Tuesday 28 May 2024
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Pott Glasses is looking at establishing Malaysia's first fully online eyewear retail store, complete with a basic vision test for eyeglass prescriptions, and virtual glasses try-on services powered by augmented reality (AR).

Aw Tai Hau, co-founder of Pott Glasses, explains that there is an urgent need for the retail industry to pivot their businesses online. He also says that stores that rely primarily on offline sales will struggle to survive if they do not transition quickly during the Covid-19 crisis.

"The demand for eyewear is there, but because we are unable to meet customers during Movement Control Order (MCO), we need to pivot in the way we deliver our products and how we deliver the customer experience," says Aw.

"What if the MCO keeps extending? We have four outlets and 13 staff members, so we do incur high operational costs. We can't just wait around and do things that do not generate sales. Our idea is to generate enough sales to cover these expenses."

Pott Glasses is an eyewear retail brand under H&H Optical Sdn Bhd, which also runs its own physical retail stores. It has recently launched an AR-powered virtual try-on service, where customers are able to preview how they look with glasses via a web browser on their phones or computers.

In addition to that, Pott Glasses has also launched a repair service for broken glasses which can be delivered within five hours. Pott Glasses will collect the broken glasses from the customer, have a new copy of the lenses using the same prescriptions, and have a new pair delivered through a delivery partner.

Despite introducing these new features and services, Aw explains that it is difficult to establish a full-fledged online purchasing experience for eyewear products due to its physical limitations.

"Customers have two major concerns when purchasing a new pair of glasses. Customers need to have their vision tested to get the latest eyeglass prescription, and they would also like to try out the glasses before committing to the purchase to see how they look," Aw explains.

"That is why offline eyewear outlets exist, and why it is hard to establish a fully online eyewear store prior to the MCO, because these two experience is very difficult to replace through online interactions."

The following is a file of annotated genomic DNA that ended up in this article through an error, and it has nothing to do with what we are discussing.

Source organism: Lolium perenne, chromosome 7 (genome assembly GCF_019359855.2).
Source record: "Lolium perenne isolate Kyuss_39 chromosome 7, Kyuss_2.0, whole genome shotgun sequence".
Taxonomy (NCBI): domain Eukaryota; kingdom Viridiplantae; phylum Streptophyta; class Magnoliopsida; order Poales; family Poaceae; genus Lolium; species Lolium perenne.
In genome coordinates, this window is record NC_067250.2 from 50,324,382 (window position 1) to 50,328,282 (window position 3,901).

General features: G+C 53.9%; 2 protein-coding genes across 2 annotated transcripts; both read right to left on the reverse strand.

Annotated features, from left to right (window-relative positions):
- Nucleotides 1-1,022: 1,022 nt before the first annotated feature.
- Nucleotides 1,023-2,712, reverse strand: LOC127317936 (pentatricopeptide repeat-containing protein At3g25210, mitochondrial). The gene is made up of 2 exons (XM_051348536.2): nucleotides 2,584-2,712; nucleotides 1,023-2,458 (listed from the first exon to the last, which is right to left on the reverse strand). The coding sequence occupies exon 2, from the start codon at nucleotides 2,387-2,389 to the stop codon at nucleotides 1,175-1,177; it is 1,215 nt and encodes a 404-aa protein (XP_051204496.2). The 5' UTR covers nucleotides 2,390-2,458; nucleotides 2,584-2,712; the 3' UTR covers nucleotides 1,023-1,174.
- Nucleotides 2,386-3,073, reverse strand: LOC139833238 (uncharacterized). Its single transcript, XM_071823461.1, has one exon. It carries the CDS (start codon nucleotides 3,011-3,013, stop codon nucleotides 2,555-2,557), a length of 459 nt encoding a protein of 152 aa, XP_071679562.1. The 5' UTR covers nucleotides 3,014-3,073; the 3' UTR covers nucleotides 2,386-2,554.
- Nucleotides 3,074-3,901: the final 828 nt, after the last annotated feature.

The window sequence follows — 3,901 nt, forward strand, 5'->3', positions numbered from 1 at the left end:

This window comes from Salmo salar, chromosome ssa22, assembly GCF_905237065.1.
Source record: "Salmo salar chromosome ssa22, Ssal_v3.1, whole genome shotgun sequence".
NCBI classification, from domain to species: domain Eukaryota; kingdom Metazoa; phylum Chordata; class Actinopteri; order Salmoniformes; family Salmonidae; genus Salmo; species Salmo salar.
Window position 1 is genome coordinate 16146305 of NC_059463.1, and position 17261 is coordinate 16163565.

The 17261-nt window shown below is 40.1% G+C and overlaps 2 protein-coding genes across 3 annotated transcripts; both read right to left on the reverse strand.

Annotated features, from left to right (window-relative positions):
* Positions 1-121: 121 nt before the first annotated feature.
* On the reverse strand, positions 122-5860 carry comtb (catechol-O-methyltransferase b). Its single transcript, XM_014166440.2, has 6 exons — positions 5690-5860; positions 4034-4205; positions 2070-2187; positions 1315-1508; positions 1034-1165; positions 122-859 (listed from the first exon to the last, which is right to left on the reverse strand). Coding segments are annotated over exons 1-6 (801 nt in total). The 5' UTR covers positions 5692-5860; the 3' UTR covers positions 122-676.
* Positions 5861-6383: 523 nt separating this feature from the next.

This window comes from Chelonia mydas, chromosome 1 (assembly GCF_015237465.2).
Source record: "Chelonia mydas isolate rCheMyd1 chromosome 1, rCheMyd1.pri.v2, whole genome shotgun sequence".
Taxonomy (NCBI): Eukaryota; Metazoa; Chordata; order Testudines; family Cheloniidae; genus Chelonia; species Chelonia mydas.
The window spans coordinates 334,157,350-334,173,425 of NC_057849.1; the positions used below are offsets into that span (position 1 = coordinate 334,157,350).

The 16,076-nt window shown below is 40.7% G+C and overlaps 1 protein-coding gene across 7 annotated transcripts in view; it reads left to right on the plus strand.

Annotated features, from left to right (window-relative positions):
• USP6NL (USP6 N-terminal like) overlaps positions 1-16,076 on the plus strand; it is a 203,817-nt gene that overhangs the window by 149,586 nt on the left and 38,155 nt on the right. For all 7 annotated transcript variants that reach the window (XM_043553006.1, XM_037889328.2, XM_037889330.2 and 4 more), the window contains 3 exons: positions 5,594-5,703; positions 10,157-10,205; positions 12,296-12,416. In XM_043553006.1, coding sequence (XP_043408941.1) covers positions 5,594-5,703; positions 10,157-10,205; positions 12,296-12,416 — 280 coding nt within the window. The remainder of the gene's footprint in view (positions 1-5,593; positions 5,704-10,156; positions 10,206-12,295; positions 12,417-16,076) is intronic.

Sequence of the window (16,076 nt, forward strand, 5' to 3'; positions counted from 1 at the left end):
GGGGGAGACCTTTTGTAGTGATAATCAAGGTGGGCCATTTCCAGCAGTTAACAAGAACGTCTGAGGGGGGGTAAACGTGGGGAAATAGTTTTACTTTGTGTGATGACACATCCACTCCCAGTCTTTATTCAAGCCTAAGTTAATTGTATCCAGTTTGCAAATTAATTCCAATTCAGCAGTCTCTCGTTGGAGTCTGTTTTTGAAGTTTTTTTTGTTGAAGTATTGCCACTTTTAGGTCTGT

In order to circumvent the concerns regarding eyeglass prescription, Pott Glasses will be launching an online vision test in the upcoming weeks. Customers are able to test their vision by following instructions, such as standing one metre away and covering one eye while answering questions displayed on the screen. 

However, Aw recognises that these self-diagnosed methods do have their own limits and difficulties in terms of accuracy. He assures that these online vision tests are not a new concept and can handle prescriptions for a power of up to 300.

"There is a company called Warby Parker in the US, the pioneer of the full-fledged online eyewear retail store space. But eventually, it also had to open physical stores in neighbourhood areas, not just one outlet, but hundreds of them," says Aw.

"It is the biggest player in the online eyewear retail space, and even it cannot change consumer behaviour. So who are we to do something more ambitious? So instead of forcing customers to change, it is better for us to adjust the way we operate our business, and bring as many features online as possible, within our own capacity."

Aw explains that the eyewear industry has taken a huge hit during the Covid-19 crisis, but many industry peers have taken a different approach in dealing with the crisis. He says many of his peers are now offering post-MCO vouchers, one-plus-one promotions, and are prioritising contact lenses sales.

"In fact, we tried selling contact lenses as well, but it turned into a price war really quickly, and there is no profit margin on such a product. Calculating the marketing costs, the revenue from contact lenses just barely broke even when factoring in the marketing costs, so it is not the ideal way for our business to grow in the long-run," says Aw.

Aw recognises that Pott Glasses’ aggressive approach in pivoting its business models does come with its own risks. He admits that his customers might be overwhelmed by the multitude of new features being offered on the platform.

However, Aw highlights that doing nothing poses a greater risk. At least by exhausting every alternative, the company will have a fighting chance.

"It is not just about selling vouchers to get customers to purchase products after the MCO. It is really about planning ahead, so the business can be more resilient even if MCO were to be reimplemented," says Aw.

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